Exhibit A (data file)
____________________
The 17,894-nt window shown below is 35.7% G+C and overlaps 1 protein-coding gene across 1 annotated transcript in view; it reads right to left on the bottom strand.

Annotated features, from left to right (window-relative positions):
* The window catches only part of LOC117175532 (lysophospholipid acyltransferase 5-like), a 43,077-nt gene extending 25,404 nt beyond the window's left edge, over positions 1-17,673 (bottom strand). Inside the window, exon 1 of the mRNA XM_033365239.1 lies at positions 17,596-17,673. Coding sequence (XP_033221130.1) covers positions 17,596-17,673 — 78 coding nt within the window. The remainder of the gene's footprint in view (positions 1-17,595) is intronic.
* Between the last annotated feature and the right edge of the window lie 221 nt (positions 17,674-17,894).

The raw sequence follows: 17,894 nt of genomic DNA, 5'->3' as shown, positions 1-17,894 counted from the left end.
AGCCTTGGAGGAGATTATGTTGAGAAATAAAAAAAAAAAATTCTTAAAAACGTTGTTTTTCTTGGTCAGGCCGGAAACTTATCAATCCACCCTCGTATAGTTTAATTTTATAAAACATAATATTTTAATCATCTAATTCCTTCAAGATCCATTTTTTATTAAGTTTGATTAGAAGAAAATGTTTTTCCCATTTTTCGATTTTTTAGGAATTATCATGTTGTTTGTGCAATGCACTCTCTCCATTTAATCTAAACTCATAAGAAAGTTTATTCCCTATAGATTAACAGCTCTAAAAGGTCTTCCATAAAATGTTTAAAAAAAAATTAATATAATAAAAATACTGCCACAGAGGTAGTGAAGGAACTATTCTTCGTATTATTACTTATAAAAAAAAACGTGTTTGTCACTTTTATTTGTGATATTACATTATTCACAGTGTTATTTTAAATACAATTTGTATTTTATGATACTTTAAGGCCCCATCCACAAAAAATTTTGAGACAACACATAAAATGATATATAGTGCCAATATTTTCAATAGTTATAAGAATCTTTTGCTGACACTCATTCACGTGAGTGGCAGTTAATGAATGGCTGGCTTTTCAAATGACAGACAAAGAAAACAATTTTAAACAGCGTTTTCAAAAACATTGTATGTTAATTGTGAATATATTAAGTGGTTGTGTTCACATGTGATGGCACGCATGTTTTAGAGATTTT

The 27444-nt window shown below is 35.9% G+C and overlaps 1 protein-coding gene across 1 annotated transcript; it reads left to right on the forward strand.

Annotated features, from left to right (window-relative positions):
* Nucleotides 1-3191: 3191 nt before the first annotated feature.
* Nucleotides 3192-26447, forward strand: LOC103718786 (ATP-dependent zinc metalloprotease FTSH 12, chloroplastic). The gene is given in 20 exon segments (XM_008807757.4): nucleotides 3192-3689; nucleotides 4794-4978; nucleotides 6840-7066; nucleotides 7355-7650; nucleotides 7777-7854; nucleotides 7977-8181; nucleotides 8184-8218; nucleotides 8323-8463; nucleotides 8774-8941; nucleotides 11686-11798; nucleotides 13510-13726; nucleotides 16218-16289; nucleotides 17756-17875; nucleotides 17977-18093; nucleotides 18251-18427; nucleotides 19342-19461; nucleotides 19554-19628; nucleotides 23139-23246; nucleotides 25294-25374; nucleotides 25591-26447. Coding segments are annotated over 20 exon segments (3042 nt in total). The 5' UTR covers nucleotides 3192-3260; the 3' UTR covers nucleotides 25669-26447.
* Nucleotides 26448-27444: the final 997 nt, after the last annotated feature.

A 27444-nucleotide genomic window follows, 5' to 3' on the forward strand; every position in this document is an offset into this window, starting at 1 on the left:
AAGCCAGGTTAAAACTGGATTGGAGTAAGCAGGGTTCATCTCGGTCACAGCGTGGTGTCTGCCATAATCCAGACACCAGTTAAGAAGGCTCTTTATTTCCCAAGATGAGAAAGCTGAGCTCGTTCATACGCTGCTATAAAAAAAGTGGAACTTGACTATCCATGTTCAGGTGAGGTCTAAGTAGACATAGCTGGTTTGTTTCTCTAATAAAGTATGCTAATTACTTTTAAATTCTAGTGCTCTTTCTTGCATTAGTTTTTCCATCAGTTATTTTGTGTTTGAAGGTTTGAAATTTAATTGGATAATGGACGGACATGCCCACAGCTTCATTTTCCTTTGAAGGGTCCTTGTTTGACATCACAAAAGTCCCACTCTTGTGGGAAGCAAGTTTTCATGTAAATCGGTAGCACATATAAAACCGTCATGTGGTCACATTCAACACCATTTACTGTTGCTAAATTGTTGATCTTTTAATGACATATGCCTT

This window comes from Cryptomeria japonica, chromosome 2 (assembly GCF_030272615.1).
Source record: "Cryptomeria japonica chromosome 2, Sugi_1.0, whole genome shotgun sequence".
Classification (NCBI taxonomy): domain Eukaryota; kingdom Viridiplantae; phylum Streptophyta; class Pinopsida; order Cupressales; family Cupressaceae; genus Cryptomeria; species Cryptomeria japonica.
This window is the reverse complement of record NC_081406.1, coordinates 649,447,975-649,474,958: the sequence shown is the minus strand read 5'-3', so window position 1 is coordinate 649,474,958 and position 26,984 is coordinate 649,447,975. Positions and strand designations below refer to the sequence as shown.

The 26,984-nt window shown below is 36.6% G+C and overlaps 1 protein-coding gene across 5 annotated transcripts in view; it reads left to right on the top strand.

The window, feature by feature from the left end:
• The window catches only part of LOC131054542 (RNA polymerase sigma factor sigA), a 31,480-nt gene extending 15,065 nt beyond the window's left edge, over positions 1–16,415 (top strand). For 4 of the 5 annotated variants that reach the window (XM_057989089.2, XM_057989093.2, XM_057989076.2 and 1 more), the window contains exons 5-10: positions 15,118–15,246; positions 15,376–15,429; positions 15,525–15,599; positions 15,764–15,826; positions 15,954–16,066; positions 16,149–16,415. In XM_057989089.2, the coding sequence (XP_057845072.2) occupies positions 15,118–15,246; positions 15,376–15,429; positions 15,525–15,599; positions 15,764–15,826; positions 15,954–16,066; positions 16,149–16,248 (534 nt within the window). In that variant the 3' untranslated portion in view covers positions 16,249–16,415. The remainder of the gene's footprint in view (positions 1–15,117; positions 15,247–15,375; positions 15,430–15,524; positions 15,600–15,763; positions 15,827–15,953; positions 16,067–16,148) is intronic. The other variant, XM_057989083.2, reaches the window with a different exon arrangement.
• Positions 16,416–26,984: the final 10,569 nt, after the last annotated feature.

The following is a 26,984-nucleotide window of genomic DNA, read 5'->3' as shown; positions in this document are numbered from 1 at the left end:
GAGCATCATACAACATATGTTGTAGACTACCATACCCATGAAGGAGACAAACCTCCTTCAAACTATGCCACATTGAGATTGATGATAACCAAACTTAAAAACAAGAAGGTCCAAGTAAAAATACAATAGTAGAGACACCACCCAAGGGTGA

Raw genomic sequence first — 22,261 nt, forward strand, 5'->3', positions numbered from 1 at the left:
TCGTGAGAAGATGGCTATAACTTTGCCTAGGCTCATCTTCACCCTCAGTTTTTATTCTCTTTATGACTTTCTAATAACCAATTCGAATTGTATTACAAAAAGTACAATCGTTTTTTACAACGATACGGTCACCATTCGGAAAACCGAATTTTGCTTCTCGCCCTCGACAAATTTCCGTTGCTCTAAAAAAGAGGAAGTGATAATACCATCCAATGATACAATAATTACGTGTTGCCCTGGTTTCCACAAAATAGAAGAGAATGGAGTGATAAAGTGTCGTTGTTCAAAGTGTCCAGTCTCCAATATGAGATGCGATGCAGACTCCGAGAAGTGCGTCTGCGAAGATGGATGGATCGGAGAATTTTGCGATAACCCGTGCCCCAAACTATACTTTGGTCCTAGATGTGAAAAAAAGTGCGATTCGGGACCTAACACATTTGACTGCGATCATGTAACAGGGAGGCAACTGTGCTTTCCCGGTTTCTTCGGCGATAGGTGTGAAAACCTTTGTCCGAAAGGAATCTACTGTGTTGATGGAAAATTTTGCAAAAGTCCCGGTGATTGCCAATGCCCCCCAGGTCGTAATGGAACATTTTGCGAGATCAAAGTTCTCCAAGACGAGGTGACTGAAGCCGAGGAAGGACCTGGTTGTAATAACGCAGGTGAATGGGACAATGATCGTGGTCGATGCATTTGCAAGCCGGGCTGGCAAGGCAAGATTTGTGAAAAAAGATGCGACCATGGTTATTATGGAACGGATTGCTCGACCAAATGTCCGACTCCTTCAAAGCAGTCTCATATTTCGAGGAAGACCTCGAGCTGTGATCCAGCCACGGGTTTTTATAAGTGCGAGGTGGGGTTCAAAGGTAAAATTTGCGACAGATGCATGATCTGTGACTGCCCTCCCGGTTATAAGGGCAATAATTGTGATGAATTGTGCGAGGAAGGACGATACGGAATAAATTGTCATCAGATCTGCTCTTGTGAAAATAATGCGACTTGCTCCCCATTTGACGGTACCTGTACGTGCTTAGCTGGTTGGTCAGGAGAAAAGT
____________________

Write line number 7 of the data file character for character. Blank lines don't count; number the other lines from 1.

The 27444-nt window shown below is 35.9% G+C and overlaps 1 protein-coding gene across 1 annotated transcript; it reads left to right on the forward strand.